DE MINIMUS BUSINESS ACTIVITY FOR PERSONAL SERVICES
Administrative Rules Adopted by Bureau of Licenses Pursuant to Rule-Making Authority
“De minimus” means activity that is trivial or of little importance or significance. Activity that is not routine and continuing, and has little or no tie to the production of income is considered “de minimus”. If a person’s activities within the City of Portland or Multnomah County are defined as “de minimus”, taxes based upon or measured by net income shall not be collected. However, any business having a physical location, owning or leasing property, or maintaining any constant business presence within the City of Portland and/or Multnomah County will not be considered “de minimus”.
Personal services performed within a tax jurisdiction are generally considered sufficient contact to create nexus. However, for purposes of the City of Portland Business License Law and Multnomah County Business Income Tax Law, some minimal personal service activities may be considered “de minimus” -- assuming such activities are the sole income producing activities within Portland or Multnomah County.
If a business grosses less than $2,500 in personal service income from business activities within the City of Portland and/or Multnomah County and there are 10 or less business related physical contacts within the City of Portland and/or Multnomah County within a 12-month tax year, such business activity may generally be considered “de minimus”. Additionally, business activity that has little or no connection to the production of income may generally be considered “de minimus”—assuming such activity is the sole activity within Portland or Multnomah County.
If only a small portion of a single income producing activity (such as a contract for personal services) is performed within the City or County, that activity may also be “de minimus” if limited contacts occur and less than $2,500 in gross income is earned within the City or County. To determine if less than $2,500 in gross income is earned within the City or County, multiply the gross income earned from the single income producing activity by the fraction (percentage) of the income producing activity occurring within the City or County. This fraction may generally be determined by using hours of personal services performed within the City or County on the contract compared to total hours worked everywhere on the contract. Again, if this activity requires more than 10 physical contacts with the City or County, the activity will not be considered “de minimus”.
Example 1: A businessperson domiciled in Salem, who bills for personal service activity on an hourly basis, bills for 10 hours of work performed within Multnomah County. Such work was performed on 5 occasions. The work is billed at $200 per hour. No other business activity occurs in Multnomah County during the year. Such activity may be considered “de minimus” because less than $2,500 was grossed during the year and there were less than 10 contacts during the year.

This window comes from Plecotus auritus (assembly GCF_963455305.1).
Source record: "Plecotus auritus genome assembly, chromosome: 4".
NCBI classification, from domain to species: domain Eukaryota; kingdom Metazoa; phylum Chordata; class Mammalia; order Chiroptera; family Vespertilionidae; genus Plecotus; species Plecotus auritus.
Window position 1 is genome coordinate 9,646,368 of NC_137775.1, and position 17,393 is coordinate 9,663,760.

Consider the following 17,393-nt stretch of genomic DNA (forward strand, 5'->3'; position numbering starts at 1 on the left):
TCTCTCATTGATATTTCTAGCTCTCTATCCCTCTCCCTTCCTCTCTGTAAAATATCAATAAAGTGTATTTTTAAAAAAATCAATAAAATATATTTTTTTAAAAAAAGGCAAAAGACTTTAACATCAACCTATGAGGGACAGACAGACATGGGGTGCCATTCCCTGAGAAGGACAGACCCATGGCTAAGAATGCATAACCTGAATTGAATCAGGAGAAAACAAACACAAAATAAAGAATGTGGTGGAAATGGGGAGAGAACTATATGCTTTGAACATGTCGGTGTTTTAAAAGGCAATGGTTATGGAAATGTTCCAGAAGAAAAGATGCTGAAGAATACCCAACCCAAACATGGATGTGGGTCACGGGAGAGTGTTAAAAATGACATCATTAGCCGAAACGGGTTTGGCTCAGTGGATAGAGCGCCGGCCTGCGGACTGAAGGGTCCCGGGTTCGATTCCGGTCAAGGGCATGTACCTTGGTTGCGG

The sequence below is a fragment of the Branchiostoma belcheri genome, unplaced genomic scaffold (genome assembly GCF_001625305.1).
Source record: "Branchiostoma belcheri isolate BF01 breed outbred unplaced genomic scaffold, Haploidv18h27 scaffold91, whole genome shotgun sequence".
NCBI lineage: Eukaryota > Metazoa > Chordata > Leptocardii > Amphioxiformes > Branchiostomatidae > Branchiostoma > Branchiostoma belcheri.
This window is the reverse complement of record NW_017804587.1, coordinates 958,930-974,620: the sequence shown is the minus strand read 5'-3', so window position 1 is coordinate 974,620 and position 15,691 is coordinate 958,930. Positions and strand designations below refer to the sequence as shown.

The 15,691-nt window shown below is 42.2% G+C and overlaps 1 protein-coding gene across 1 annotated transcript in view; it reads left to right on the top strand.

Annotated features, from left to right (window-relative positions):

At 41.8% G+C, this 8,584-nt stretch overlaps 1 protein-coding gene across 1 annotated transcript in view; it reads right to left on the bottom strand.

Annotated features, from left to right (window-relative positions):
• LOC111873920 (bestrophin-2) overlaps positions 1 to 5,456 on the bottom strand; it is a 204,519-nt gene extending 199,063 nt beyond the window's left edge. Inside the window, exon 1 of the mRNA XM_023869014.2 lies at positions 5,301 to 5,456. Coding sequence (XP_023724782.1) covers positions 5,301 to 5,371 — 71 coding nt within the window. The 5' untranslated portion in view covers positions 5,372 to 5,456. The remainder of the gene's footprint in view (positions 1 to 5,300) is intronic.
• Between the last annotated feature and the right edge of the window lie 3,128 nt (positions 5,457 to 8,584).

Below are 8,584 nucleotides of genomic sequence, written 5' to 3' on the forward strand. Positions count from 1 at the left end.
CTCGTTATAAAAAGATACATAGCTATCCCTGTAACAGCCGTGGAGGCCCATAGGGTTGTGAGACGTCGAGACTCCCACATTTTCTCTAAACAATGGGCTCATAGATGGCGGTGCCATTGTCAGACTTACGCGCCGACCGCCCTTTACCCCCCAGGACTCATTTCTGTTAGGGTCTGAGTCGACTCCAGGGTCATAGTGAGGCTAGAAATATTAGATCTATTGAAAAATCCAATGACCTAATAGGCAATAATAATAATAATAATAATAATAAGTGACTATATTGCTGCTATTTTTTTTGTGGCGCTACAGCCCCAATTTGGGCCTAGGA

Example 2: A businessperson domiciled in Beaverton, who bills for personal service activity on a contract by contract basis, makes 25 business related trips during the year into Multnomah County to meet with clients, deliver paperwork and perform other business related services. A review of all contracts indicates that the overwhelming majority of income producing activity on each contract was performed in Beaverton. It is estimated that less than $2,500 of income producing activity actually occurred within Multnomah County. This business activity may not be considered “de minimus”. The business activity in Multnomah County is routine and continuous.
Example 3: A businessperson domiciled in Oregon City engages in routine solicitation for clients within the City of Portland. Such solicitation includes performing some minimal services without compensation. When a client is ultimately engaged, all billable service activity for the client takes place within Oregon City. Such “pre-income production” or ancillary activity is considered “de minimus” since no compensation for the ancillary service was received and no activity is performed within the City or County once the client is engaged.
Submitted for inclusion in PPD September 17, 2002.
Originally adopted as Bureau of Licenses Administrative Rule 610.00-1 December 26, 2000.